Friday, July 16, 2010

Well, as I already had my soapbox out this week…

I came across this article from the LA Times this week I thought I’d share. It has NOTHING to do with my normal blog topics, but it made me think a lot so I thought I’d pass it on.

The article covers legislation in France that makes it illegal for women to wear burqas in public places. It says that this vote passed because the burqa “undermines French values” (being about subservience, not religion), but it’s overall seen as attempt to “clamp down on Islamic extremism.”

On the one hand, I’m a religious person (though not Muslim) and don’t like the idea of restricting religious freedom. On the other, I wonder how many women really WANT to wear a burqa and how many are forced to so that this law would “free” them and give them equality in exactly the way it says.

But throwing out arguments about religious freedom (though those are the most likely to reverse any decision), I thought about this a bit more and just kept coming up with more questions, like:

1. Doesn’t this just restrict these women all the more? Won’t they be forced to stay out of the public entirely now? Doesn’t this give the males the French see as oppressing them more power and the women less freedom, as now they can’t even leave their homes?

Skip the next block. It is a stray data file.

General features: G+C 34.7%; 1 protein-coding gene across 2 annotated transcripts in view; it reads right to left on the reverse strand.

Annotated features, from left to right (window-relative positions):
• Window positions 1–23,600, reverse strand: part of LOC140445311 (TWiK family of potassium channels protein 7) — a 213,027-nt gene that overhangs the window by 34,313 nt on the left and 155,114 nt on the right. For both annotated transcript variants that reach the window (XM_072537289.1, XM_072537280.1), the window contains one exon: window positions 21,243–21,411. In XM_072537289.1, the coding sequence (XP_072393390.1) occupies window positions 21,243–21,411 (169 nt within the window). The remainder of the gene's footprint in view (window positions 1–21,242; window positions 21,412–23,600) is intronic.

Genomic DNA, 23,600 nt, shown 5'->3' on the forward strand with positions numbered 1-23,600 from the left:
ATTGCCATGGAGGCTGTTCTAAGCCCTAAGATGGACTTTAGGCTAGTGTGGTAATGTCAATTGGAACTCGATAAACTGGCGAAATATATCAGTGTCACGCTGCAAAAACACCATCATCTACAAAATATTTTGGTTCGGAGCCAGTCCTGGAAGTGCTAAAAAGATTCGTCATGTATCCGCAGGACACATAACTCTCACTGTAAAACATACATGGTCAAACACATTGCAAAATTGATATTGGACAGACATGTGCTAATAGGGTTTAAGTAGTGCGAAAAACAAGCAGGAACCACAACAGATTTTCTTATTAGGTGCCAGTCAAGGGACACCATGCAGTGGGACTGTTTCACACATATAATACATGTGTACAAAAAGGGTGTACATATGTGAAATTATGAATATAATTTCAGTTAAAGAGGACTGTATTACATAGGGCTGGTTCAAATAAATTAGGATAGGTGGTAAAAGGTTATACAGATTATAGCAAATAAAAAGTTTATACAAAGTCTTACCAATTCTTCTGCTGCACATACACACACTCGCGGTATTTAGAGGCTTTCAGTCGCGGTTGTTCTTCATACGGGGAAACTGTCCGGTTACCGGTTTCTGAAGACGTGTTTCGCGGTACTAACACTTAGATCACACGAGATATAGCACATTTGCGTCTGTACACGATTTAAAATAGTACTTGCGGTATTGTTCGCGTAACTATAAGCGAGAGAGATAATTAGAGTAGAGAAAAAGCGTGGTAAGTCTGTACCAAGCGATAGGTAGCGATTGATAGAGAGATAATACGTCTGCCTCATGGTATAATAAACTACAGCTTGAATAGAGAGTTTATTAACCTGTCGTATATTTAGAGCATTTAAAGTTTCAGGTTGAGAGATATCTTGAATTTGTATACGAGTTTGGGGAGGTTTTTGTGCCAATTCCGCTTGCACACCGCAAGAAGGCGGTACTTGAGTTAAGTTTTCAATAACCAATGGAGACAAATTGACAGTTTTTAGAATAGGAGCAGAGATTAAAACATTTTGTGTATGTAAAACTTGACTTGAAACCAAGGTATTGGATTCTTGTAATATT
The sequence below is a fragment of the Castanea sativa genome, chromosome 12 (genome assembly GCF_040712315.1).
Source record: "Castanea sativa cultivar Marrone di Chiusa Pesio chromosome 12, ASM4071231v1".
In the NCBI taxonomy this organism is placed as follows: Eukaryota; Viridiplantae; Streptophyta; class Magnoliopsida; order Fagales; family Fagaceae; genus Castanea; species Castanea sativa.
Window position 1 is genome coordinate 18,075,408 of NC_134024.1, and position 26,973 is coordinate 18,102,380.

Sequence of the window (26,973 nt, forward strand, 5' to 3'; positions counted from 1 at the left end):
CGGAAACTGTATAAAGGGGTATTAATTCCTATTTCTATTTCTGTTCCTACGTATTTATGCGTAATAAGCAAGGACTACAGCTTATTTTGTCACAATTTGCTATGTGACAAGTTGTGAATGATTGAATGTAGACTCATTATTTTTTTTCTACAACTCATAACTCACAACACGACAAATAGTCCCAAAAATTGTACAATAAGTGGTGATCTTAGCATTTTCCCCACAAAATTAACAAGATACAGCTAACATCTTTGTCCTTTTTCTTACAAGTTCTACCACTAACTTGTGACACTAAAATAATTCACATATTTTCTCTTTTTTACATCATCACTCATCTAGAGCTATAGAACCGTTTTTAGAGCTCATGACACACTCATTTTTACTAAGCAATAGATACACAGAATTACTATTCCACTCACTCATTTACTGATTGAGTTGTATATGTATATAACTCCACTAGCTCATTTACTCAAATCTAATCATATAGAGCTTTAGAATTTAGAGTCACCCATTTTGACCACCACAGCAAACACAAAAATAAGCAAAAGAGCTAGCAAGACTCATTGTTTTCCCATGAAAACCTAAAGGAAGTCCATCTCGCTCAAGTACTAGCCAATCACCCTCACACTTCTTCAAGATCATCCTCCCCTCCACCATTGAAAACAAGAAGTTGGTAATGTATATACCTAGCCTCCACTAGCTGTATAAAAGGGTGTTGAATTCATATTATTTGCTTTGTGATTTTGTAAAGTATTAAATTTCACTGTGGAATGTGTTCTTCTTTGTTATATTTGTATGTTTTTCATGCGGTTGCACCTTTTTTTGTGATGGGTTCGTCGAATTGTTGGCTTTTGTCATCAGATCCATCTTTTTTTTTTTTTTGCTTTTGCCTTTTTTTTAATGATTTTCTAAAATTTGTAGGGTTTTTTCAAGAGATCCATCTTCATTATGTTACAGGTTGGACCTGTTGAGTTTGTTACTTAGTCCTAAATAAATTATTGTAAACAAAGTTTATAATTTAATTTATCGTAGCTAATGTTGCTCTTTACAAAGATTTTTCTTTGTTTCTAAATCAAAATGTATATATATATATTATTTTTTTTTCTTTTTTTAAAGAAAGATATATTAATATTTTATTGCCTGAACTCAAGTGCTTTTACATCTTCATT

2. Or, what if the women WANT to wear the burqa? Trying to think of what might be an equivalent (though I don’t understand much about the rules on the burqa), what if I were forced to leave the house only in a bikini? Or my underwear? (or would it be even less?) I would feel uncomfortable (and, on display and all sorts of other things). I would feel more restricted to my home. And, honestly, I’d feel like that law was totally oppressing and objectifying me. So does this type of rule do exactly the opposite of what it suggests/intends for some women?

And then there are all the arguments about religious freedom… Or does the burqa “scare” the average person the street because they see it as extremism and worry about terrorism? So is it about making 99% of people feel safer? Are they actually really concerned that maybe it’s not a woman in the burqa but that such a large shapeless dress could conceal a man with a bomb strapped to his chest – in which case it’s not about the perception of safety, but about real safety?

As you can see, I am ALL OVER THE MAP on this one. So I was sort of wondering what the ol’ interwebby thought of it all. I have a traffic jam of thoughts roaming through my head and wondered about other perspectives on it – what do you think?

1 comment:

  1. I say take it off so we can see your face if you want a driver's license. Religious freedom does not trump my freedom and safety as a motorist. Other than that this was one argument that I stayed pretty quiet about. I just don't know enough to form an opinion. I guess I need more CNN and less Say Yes to the Dress.



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